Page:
The global flash knockout from COVID-19 has forced companies to adapt on countless fronts with unprecedented immediacy. Simple tasks are now complex undertakings. Collaboration must be mediated digitally — results lag. With the scope of new challenges just starting to come into focus, we wanted to learn more about how companies are handling the disruption of their daily operations. Chris Gumas of Ruland Manufacturing took a moment to answer some of our questions via email. Below are his responses, lightly edited for length and clarity.
What modifications has Ruland made to working conditions (working remotely, teleconferences, layoffs, increased time off/sick leave, etc.)?
Non-essential staff are all working remotely. We have daily intradepartmental video meetings and interdepartmental video meetings when necessary. The little computer that sits in our pocket and is usually reserved for Words with Friends is being used for phone calls. It has served in-place of the day-to-day face-to-face type interactions with co-workers. Ruland has not had a layoff in our 83-year history and we have no plans to start now. We have amended our sick time policy for this year to be consistent with the realities of the virus.
Let’s say, optimistically, we’re looking at two months of this “new normal.” How much of an impact do you think there will be on your day-to-day work, projects, etc.?
There may be some projects that take a backseat for right now because they require on-site work by non-essential personnel. We have pushed those projects off to later in the year and brought in others that can be done remotely. It is more a reshuffling of our projects than canceling anything.
What are some of the initiatives that Ruland has taken to protect workers while maintaining the business? On the factory floor? In the office? In the warehouse?
We are closely following the WHO, CDC, and local guidelines to do the following — among other things: frequently cleaning common areas and equipment, posting bilingual signage, and educating employees about the importance of handwashing. We also allow employees that can work from home to do so, along with social distancing. We’ve also amended our sick time policy.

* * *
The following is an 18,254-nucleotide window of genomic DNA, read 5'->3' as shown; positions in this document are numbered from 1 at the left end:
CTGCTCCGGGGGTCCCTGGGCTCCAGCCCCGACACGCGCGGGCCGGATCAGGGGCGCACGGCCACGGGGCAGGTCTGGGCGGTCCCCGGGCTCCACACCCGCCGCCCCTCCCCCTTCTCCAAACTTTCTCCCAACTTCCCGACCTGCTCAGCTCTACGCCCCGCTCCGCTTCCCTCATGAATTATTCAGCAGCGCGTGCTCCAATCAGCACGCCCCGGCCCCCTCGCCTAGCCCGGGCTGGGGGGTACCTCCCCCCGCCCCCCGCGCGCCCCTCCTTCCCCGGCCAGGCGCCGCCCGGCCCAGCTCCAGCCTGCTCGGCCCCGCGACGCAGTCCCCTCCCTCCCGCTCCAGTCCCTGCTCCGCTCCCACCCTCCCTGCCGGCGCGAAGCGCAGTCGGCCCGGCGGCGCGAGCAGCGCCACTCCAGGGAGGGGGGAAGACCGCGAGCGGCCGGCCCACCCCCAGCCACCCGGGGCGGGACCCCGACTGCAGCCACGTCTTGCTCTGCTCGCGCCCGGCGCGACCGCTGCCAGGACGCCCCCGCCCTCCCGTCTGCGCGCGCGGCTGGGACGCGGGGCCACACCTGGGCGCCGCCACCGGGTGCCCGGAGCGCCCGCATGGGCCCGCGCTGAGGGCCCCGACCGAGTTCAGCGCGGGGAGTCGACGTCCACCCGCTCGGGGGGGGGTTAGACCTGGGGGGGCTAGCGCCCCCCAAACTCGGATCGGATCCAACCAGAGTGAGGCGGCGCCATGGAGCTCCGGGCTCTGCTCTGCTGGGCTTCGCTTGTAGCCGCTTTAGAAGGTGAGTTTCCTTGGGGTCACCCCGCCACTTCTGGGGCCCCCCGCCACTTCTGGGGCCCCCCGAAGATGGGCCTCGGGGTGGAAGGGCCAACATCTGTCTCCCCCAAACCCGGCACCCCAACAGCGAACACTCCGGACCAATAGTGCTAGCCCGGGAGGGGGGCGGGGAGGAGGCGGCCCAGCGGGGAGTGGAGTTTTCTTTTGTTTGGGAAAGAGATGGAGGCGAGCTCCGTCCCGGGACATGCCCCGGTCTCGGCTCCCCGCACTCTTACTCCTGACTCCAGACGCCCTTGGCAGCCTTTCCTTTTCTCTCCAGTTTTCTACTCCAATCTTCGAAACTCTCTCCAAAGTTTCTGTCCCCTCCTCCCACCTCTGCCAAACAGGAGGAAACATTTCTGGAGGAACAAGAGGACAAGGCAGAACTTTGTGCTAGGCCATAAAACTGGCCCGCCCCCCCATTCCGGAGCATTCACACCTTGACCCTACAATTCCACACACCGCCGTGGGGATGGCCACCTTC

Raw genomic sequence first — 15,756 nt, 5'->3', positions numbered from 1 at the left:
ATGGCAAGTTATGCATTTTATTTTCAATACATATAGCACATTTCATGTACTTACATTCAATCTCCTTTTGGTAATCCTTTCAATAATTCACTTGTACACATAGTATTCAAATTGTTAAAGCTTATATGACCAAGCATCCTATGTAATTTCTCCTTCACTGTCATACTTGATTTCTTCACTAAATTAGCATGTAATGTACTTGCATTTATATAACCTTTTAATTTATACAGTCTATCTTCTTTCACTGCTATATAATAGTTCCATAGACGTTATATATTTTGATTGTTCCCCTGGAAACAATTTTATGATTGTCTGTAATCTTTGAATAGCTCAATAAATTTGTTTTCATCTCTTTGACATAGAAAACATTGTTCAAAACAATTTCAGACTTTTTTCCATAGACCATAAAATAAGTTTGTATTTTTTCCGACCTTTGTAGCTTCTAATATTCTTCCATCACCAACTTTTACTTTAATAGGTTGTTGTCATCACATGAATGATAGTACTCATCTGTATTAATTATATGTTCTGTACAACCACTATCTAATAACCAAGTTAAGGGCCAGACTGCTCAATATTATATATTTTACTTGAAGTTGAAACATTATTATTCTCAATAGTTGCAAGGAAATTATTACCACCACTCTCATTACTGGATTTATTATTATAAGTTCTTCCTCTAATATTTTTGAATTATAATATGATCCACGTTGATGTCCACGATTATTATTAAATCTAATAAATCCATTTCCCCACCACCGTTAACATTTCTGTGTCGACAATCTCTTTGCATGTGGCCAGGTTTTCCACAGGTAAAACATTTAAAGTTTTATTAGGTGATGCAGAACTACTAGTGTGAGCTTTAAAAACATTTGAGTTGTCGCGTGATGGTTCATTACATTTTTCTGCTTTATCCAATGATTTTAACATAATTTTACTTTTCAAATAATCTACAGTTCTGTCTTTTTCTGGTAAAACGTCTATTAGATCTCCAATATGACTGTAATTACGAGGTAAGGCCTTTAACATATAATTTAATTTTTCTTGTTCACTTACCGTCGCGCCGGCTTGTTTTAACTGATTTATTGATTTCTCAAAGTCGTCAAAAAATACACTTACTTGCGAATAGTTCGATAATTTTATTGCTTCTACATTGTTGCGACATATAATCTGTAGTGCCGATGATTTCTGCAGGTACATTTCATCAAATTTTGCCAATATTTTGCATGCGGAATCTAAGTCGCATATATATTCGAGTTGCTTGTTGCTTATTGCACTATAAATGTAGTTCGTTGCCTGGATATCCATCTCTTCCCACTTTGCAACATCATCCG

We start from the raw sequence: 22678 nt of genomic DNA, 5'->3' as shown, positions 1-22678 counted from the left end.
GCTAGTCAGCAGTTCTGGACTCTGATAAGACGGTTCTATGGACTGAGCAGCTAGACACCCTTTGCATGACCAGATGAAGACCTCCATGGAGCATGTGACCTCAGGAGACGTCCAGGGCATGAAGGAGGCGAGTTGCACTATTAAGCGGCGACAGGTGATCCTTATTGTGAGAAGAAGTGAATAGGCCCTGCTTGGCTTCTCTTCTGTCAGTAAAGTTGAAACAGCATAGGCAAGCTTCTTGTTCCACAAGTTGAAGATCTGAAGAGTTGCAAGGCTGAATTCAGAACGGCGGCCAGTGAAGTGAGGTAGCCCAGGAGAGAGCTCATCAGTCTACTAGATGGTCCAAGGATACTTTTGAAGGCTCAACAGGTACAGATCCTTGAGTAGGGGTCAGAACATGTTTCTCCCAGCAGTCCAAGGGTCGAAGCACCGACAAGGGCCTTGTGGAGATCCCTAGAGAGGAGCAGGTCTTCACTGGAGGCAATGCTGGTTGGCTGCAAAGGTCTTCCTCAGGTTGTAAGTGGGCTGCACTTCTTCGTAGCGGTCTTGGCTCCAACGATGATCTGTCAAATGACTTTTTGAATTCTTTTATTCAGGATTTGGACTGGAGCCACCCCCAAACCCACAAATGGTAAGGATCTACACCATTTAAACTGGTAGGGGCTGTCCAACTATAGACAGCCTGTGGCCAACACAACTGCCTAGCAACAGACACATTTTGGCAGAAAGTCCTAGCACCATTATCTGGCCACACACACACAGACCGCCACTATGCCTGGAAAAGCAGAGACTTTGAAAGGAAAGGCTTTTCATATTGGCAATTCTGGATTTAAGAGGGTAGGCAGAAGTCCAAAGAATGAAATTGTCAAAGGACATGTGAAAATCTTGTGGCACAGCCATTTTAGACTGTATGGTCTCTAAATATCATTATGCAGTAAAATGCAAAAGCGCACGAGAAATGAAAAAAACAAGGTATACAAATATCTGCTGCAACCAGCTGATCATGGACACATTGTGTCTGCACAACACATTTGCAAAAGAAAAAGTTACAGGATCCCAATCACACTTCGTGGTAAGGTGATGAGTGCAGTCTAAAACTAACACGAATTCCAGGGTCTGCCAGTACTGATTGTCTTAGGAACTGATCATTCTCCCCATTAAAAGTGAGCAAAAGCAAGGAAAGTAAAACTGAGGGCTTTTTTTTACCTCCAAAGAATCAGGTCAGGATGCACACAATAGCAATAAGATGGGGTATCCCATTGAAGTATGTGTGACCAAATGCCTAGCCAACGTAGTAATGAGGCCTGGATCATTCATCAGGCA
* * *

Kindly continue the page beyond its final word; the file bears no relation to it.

How do you think your job, in particular, can be handled during times of restricted personal interaction like these? What successes are you having in working with teams remotely?
Keeping everyone motivated and engaged is a different dynamic when working remotely as opposed to in-office. When in-office there is a sense of excitement when a new customer comes on board, we find a cool application, or we achieve a major milestone. Translating these to remote employees is a completely different dynamic.
I have reached out to a few people I trust in my network that have worked and/or lead remote teams for years. The key point that was constantly brought up was communication. The Ruland office is small and it is easy for us to communicate by walking around. Similar strategies can be used with a remote team, especially since the quality of video calls is much better than even two years ago. It just feels more frequent when doing it remotely because there is a bigger barrier to clicking the call button as opposed to turning around and chatting with someone. In some ways, we may communicate better when we get back to the office since the dynamics will have changed. Employees being out of the office for three months is a long time. New patterns will be developed as we are remote that may carry over into the office.
What are some tips and tricks your team has discovered and implemented?